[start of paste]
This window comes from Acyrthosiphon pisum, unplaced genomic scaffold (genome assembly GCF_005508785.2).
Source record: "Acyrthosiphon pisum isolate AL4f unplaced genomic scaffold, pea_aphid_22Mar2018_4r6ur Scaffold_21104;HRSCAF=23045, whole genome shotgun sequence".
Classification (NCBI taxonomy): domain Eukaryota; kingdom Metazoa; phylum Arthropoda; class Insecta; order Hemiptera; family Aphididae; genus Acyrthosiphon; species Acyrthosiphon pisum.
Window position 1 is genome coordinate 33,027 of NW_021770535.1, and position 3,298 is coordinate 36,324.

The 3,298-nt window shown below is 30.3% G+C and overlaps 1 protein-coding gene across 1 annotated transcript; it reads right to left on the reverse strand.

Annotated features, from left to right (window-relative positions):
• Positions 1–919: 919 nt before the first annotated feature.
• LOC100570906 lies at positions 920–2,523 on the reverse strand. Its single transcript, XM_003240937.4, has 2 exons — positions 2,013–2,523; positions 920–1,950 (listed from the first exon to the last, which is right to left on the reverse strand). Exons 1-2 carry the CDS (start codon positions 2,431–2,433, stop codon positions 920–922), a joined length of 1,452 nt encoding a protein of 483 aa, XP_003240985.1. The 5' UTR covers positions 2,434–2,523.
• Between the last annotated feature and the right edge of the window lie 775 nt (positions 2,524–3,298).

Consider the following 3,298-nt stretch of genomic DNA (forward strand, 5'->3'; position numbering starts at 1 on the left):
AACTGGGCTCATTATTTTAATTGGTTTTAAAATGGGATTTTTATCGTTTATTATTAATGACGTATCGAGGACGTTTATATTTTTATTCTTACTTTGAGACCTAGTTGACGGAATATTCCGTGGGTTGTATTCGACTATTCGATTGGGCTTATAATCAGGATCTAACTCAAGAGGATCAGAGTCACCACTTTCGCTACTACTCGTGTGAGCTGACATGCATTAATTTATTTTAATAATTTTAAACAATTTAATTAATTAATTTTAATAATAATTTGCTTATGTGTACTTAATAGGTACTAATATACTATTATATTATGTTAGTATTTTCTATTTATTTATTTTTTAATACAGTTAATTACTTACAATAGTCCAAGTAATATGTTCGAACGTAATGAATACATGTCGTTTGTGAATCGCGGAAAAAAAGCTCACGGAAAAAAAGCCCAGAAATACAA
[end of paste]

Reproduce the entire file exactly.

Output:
This window comes from Acyrthosiphon pisum, unplaced genomic scaffold (genome assembly GCF_005508785.2).
Source record: "Acyrthosiphon pisum isolate AL4f unplaced genomic scaffold, pea_aphid_22Mar2018_4r6ur Scaffold_21104;HRSCAF=23045, whole genome shotgun sequence".
Classification (NCBI taxonomy): domain Eukaryota; kingdom Metazoa; phylum Arthropoda; class Insecta; order Hemiptera; family Aphididae; genus Acyrthosiphon; species Acyrthosiphon pisum.
Window position 1 is genome coordinate 33,027 of NW_021770535.1, and position 3,298 is coordinate 36,324.

The 3,298-nt window shown below is 30.3% G+C and overlaps 1 protein-coding gene across 1 annotated transcript; it reads right to left on the reverse strand.

Annotated features, from left to right (window-relative positions):
• Positions 1–919: 919 nt before the first annotated feature.
• LOC100570906 lies at positions 920–2,523 on the reverse strand. Its single transcript, XM_003240937.4, has 2 exons — positions 2,013–2,523; positions 920–1,950 (listed from the first exon to the last, which is right to left on the reverse strand). Exons 1-2 carry the CDS (start codon positions 2,431–2,433, stop codon positions 920–922), a joined length of 1,452 nt encoding a protein of 483 aa, XP_003240985.1. The 5' UTR covers positions 2,434–2,523.
• Between the last annotated feature and the right edge of the window lie 775 nt (positions 2,524–3,298).

Consider the following 3,298-nt stretch of genomic DNA (forward strand, 5'->3'; position numbering starts at 1 on the left):
AACTGGGCTCATTATTTTAATTGGTTTTAAAATGGGATTTTTATCGTTTATTATTAATGACGTATCGAGGACGTTTATATTTTTATTCTTACTTTGAGACCTAGTTGACGGAATATTCCGTGGGTTGTATTCGACTATTCGATTGGGCTTATAATCAGGATCTAACTCAAGAGGATCAGAGTCACCACTTTCGCTACTACTCGTGTGAGCTGACATGCATTAATTTATTTTAATAATTTTAAACAATTTAATTAATTAATTTTAATAATAATTTGCTTATGTGTACTTAATAGGTACTAATATACTATTATATTATGTTAGTATTTTCTATTTATTTATTTTTTAATACAGTTAATTACTTACAATAGTCCAAGTAATATGTTCGAACGTAATGAATACATGTCGTTTGTGAATCGCGGAAAAAAAGCTCACGGAAAAAAAGCCCAGAAATACAA